Carter Center observes MCN Election

Carter Center observes MCN Election

Carter Center team explains in-depth what it means to observe an election

Angel Ellis/Reporter

OKMULGEE, Oklahoma–Members of a team assembled by the Carter Centers Democracy Program arrived in Okmulgee last week prepared to observe the Muscogee (Creek) Nation’s second try at a 2019 Primary election, a race that included open seats for the Office of Principal Chief, Second Chief and National Council seats.

The observation of the tribe’s election was requested by MCN Election Board Chair and MCN Principal Chief James Floyd through a letter issued on Oct. 23.

The request asked that the Carter Center help with not only the Nov. 2 primary but also the General Election set to take place Dec. 14.

The team that arrived in Okmulgee consisted of three people with diverse backgrounds and expertise in election processes.

Brett Lacy, who works for the Carter Center took the time to explain the teams involvement and the Carter Center.

According to Lacy, the Carter Center, founded by former US President Jimmy Carter and his wife has vast experience in election process observation in their democracy program.

“In our Democracy Program, our primary activity has been what we call International election observation missions around the world,” Lacy said. “We’ve done about 110 in the history of the Carter Center.”

“Our role is to provide support to electoral processes.”

Lacy explained that in the beginning that meant the Carter Center was observing elections in places that might be coming out of conflict, countries that were coming out of civil war or other difficulties.

“But we have advocated from the beginning that it’s important that every election should have observation,” Lacy said. “Our role is to provide some transparency to the process…to help lend some credibility to the process where it is warranted and to help the people have a credible source of information about what is or isn’t happening during their election.”

Lacy said that Carter Center is a non-profit organization.

“We are funded in a range of ways,” Lacy said. “By private contributions, bi-lateral agreements, we get grants like many non- profits.”

She explained that observation of the MCN election was funded by institutional funds at the Carter Center.

According to Lacy the first part of the strategy for the Carter Center is to recruit the election observers internationally.

“Our headquarters is in the United States but we are an international organization and we recruit our observers globally,” Lacy said. “Observers come from Africa, Latin America, Asia to try to have truly diverse teams.”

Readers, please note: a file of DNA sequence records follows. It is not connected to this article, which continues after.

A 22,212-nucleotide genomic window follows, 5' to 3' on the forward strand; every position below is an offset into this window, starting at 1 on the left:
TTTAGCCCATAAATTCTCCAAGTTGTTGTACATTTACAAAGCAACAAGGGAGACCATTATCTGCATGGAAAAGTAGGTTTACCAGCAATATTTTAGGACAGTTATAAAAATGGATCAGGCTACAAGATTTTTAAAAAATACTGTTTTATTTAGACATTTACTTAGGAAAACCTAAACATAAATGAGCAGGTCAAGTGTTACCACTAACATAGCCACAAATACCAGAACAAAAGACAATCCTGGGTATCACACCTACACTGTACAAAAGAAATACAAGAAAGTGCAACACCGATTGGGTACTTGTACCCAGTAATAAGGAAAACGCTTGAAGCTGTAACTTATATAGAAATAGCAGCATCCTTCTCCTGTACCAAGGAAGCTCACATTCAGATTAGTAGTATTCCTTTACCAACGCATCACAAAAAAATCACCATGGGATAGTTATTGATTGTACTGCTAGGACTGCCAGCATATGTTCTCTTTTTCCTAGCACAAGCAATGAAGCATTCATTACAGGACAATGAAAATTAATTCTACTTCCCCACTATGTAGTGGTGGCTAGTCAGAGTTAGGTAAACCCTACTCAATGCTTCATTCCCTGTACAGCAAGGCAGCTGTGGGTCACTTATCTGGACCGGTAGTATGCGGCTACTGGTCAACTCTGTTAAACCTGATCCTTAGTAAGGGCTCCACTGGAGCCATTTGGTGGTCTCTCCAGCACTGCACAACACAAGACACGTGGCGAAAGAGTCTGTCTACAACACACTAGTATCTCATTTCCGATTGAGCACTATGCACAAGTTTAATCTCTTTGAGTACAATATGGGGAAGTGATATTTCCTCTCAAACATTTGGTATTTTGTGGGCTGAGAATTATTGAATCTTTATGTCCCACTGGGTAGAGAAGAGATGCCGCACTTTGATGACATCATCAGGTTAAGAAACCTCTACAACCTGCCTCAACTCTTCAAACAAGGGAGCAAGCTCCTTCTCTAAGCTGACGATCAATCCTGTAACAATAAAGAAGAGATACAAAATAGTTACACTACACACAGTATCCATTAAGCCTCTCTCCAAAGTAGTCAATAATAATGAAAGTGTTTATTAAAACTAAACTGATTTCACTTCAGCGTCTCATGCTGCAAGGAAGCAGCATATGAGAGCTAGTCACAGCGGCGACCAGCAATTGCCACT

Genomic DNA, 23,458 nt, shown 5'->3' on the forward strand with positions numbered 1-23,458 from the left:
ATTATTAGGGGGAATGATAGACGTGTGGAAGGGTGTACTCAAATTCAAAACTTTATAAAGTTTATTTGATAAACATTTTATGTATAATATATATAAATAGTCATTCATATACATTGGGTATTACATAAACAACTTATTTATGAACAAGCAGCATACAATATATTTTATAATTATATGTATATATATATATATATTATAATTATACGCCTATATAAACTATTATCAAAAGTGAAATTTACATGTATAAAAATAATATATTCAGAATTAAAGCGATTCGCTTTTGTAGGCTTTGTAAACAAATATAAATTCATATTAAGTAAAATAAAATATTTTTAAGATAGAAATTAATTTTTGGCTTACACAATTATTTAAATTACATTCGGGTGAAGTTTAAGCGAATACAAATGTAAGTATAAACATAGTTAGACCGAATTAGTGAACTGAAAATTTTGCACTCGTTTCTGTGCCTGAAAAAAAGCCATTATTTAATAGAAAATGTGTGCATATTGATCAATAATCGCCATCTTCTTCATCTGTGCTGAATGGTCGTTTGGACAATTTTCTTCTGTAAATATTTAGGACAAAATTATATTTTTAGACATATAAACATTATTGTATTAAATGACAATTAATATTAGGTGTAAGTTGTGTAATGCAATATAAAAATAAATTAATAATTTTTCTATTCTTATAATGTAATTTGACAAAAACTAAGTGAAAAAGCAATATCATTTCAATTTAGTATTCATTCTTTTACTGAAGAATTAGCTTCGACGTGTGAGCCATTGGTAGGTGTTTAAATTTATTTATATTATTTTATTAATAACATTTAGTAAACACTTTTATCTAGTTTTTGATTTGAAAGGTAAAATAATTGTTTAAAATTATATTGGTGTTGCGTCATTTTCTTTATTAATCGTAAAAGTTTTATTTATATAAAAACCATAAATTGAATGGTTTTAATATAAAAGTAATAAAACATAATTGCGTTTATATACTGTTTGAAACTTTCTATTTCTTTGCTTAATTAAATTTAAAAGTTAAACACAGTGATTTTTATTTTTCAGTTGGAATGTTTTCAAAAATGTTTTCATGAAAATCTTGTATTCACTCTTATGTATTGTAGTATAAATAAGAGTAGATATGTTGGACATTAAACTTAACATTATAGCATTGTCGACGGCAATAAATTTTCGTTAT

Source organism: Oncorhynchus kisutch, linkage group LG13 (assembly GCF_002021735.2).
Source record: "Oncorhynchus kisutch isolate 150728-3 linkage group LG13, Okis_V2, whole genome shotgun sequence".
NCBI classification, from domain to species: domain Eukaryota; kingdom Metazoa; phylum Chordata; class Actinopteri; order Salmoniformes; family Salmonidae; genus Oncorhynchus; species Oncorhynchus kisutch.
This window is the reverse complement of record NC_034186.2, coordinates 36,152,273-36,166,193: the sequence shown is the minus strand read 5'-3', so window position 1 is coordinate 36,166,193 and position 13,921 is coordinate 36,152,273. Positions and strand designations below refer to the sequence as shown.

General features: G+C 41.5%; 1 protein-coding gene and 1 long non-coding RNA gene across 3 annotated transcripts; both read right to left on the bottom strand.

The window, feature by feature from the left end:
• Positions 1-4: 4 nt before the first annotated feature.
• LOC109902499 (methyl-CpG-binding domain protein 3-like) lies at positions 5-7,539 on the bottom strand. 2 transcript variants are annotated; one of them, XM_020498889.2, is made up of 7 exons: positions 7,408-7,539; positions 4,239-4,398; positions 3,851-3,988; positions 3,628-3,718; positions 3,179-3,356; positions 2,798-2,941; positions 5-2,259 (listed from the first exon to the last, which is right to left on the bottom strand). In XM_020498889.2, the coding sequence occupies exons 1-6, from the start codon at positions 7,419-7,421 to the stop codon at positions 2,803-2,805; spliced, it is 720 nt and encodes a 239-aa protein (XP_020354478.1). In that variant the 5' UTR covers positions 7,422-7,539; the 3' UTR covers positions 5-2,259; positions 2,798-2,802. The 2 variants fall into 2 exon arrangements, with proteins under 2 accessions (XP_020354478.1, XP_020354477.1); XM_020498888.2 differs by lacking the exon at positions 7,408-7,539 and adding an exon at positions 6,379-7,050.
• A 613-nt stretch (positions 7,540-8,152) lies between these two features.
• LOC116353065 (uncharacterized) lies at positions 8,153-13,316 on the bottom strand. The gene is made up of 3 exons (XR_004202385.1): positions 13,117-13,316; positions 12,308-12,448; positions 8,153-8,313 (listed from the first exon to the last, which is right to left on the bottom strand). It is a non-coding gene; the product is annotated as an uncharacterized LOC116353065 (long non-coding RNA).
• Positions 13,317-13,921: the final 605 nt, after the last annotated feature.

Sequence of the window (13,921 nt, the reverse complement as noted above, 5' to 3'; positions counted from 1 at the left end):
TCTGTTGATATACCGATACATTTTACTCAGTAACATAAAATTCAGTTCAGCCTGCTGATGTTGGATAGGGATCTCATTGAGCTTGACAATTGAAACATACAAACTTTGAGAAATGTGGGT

She said each observer is trained on a particular election process before being deployed out to observe that election.

Lacy said the most comprehensive level of involvement the Carter Center offers is long term observation which involves coming out much earlier in the process.

“By the time you get to the election date it’s too late, there’s so much about an election that happens far in advance,” Lacy said.

She said in the perfect scenario the Carter Center would like to have observers on scene for candidates nomination periods, voter registration activity and training of poll workers.

“We can’t look backwards, but we will be able to comment on the early voting procedures, polling and counting procedures, some of the procedures around absentee ballots for this election as well as the broader legal framework for the election,” Lacy said.

The observation team was able read through the election code and the MCN Constitution.

The Carter Center bases it’s involvement in an election on many factors but part of the qualifications are that there is a determined need to lend credibility to the process, that the center’s involvement is welcome by the government and all candidates, and that there is a possibility that the Carter Center can have a positive impact.

Lacy said that the observation teams day would start early.

“We start early.  We are at the polling places before they open,” Lacy said. “Part of the purpose is to see if polling procedures are being implemented, if they are being implemented in a standard way, we observe the opening, and the process throughout the day, then we observe the closing processes and any transfer of sensitive material like ballots.”

The Carter Centers can even offer election reform advice.

“Sometimes we are invited back to offer advice on an election reform process or to offer advice between elections to update electoral procedure or even strengthening practices within an election commission,” Lacy said.

According to Lacy the goal for the Muscogee (Creek) Nation’s election is to observe the process they have access to and then formulate a report based on their observations.

Lacy said that report would be made to the public.

“All of our reports are meant to be public,” Lacy said. “We often like to make a comment to the media and a more comprehensive report is usually available within a couple of months.”

Another component of the Carter Center’s Democracy Program is that they do have an election best practice guide.

She said that this election will be the fourth sovereign tribal election observed by the Carter Center.

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